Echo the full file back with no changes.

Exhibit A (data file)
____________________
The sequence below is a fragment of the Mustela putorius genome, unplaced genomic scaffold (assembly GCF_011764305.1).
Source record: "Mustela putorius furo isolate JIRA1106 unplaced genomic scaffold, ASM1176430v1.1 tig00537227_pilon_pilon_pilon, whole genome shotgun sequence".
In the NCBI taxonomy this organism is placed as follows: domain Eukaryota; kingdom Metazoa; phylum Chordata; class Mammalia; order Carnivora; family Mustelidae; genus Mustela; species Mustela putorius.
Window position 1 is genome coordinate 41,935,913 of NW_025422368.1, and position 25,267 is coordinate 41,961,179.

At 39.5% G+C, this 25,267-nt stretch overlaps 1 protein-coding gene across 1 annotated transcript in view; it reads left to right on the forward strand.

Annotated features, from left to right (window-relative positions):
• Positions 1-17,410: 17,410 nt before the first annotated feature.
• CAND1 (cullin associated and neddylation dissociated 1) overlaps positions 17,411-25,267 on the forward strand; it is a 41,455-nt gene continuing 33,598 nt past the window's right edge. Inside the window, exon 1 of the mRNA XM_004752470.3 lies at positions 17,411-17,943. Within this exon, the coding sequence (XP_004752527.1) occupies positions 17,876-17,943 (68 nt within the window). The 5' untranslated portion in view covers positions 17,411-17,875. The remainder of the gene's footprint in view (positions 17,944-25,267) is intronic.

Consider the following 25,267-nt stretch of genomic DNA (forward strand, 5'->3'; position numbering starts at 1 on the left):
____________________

The sequence below is a fragment of the Mustela putorius genome, unplaced genomic scaffold (assembly GCF_011764305.1).
Source record: "Mustela putorius furo isolate JIRA1106 unplaced genomic scaffold, ASM1176430v1.1 tig00537227_pilon_pilon_pilon, whole genome shotgun sequence".
In the NCBI taxonomy this organism is placed as follows: domain Eukaryota; kingdom Metazoa; phylum Chordata; class Mammalia; order Carnivora; family Mustelidae; genus Mustela; species Mustela putorius.
Window position 1 is genome coordinate 41,935,913 of NW_025422368.1, and position 25,267 is coordinate 41,961,179.

At 39.5% G+C, this 25,267-nt stretch overlaps 1 protein-coding gene across 1 annotated transcript in view; it reads left to right on the forward strand.

Annotated features, from left to right (window-relative positions):
• Positions 1-17,410: 17,410 nt before the first annotated feature.
• CAND1 (cullin associated and neddylation dissociated 1) overlaps positions 17,411-25,267 on the forward strand; it is a 41,455-nt gene continuing 33,598 nt past the window's right edge. Inside the window, exon 1 of the mRNA XM_004752470.3 lies at positions 17,411-17,943. Within this exon, the coding sequence (XP_004752527.1) occupies positions 17,876-17,943 (68 nt within the window). The 5' untranslated portion in view covers positions 17,411-17,875. The remainder of the gene's footprint in view (positions 17,944-25,267) is intronic.

Consider the following 25,267-nt stretch of genomic DNA (forward strand, 5'->3'; position numbering starts at 1 on the left):